Technology is changing the sativa vs indica edibles game
Losing terpenes during digestion is less avoidable than passing on edibles made with one-note inputs, but some companies are generating solutions. Cannabis brands and research labs claim to have developed edible cannabis inputs that bypass the digestive system altogether. These products are absorbed directly into the bloodstream. Proprietary formulas produce these effects, and two companies are leading in the space.
Unlokt, crafted by Israel-based Day Three Labs, is one edibles input available from California to Colorado. The formula uses a combination of “protein” and cannabinoids. It’s an ideal product for edibles companies seeking a plug-and-play infusion option.
The blends can be created to match the composition of various strains. Brands can offer a strain-specific edibles experience leaning towards feelings consumers recognize as sativa or indica.
Former California brand Kin Slips spent years refining in-house edible technology that may bypass the digestive system. Cannabinoids and terpenes in the product traveled straight to the bloodstream.
Tommy Chong also has a sublingual strip product that claims to bypass the liver and go straight to the dome. Both offer a fast onset time of 10 to 15 minutes, though Tommy Chong’s sublingual strips aren’t explicit about terpene content.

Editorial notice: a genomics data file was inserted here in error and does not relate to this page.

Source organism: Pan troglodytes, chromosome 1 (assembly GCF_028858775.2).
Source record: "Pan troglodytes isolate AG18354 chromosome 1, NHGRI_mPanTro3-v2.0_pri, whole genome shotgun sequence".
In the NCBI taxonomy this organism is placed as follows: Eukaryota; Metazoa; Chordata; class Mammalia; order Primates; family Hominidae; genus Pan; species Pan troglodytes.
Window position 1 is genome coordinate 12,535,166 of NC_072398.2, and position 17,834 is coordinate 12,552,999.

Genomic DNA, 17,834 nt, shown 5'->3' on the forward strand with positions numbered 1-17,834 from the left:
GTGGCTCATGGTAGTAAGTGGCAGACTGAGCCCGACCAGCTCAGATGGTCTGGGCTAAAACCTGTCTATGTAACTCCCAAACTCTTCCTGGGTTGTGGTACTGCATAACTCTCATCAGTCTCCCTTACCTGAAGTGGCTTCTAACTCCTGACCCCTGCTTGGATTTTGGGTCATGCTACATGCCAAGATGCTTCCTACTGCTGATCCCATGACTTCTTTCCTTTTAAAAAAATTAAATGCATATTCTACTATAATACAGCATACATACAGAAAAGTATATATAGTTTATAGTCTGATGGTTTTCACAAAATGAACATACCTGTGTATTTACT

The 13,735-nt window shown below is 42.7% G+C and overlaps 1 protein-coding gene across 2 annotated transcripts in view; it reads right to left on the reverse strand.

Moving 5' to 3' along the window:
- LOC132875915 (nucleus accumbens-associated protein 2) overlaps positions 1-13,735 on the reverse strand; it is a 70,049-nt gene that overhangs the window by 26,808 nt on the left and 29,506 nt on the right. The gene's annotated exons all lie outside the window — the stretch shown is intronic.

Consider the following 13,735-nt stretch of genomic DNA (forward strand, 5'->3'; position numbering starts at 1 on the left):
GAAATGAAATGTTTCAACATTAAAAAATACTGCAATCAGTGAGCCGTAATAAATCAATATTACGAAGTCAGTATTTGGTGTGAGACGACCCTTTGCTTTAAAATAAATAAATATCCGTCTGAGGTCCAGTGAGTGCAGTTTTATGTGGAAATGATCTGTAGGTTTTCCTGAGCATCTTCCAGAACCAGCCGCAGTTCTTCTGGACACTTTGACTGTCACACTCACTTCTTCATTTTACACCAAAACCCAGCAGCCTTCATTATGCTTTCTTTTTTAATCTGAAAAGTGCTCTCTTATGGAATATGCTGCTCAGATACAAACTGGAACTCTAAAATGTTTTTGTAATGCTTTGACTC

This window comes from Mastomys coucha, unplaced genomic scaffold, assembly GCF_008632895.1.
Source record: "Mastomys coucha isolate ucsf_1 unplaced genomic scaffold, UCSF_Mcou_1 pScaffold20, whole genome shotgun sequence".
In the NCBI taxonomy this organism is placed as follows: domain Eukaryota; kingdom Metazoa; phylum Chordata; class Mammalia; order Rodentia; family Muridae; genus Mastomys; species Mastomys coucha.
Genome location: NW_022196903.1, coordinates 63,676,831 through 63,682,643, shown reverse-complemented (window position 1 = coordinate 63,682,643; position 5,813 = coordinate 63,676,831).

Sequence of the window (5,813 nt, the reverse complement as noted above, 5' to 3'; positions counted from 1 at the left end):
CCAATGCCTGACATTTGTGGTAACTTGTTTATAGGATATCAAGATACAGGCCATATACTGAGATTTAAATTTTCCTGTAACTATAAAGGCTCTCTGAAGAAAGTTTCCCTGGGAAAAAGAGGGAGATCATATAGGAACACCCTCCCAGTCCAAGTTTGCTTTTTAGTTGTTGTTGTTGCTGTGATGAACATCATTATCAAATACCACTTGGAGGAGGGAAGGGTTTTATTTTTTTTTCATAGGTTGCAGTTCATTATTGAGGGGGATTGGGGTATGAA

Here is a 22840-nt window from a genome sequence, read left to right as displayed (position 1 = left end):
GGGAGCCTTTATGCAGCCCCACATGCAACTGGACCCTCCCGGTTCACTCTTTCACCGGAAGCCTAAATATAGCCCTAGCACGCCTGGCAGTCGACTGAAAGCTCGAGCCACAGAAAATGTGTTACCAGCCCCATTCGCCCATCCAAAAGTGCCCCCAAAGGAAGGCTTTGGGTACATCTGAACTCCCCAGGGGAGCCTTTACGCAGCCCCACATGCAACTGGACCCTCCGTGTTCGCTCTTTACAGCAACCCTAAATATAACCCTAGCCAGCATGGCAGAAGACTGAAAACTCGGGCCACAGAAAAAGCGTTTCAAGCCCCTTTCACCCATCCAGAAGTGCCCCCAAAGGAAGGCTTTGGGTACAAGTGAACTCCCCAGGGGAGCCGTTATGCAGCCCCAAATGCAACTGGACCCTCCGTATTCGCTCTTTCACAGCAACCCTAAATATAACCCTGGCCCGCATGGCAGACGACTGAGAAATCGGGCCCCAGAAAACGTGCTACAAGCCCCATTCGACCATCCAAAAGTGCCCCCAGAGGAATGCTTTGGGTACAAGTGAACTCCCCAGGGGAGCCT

Cannabis technology continues to advance as legalization eases research restrictions and brands focus on specific consumer needs. As the industry develops, more advancements in edible product development are imminent. For now, connoisseurs revel in the experience of a strain-specific edible high that kicks in after 15 minutes.
Sativa vs indica edibles final word
Anyone wondering whether there’s merit to edibles labeled sativa or indica should inquire how certain infused products are made. Edibles with added terpenes or an infusion method that bypasses the stomach and liver could deliver experiences commonly associated with terms like indica and sativa. However, a cannabis product made with a distillate could fall flat. The factors laid out in this article cover the gamut of circumstances that dictate the effects of an edible.
No matter what kind of edible ends up in the bag, the most important thing to do is start slowly with the dosing. Edible weed technology or not, eating weed packs a punch–and it’s never fun to overconsume. As the cannabis industry advances, consumers should remain steadfast in avoiding overconsumption, whether it’s an indica edible or not.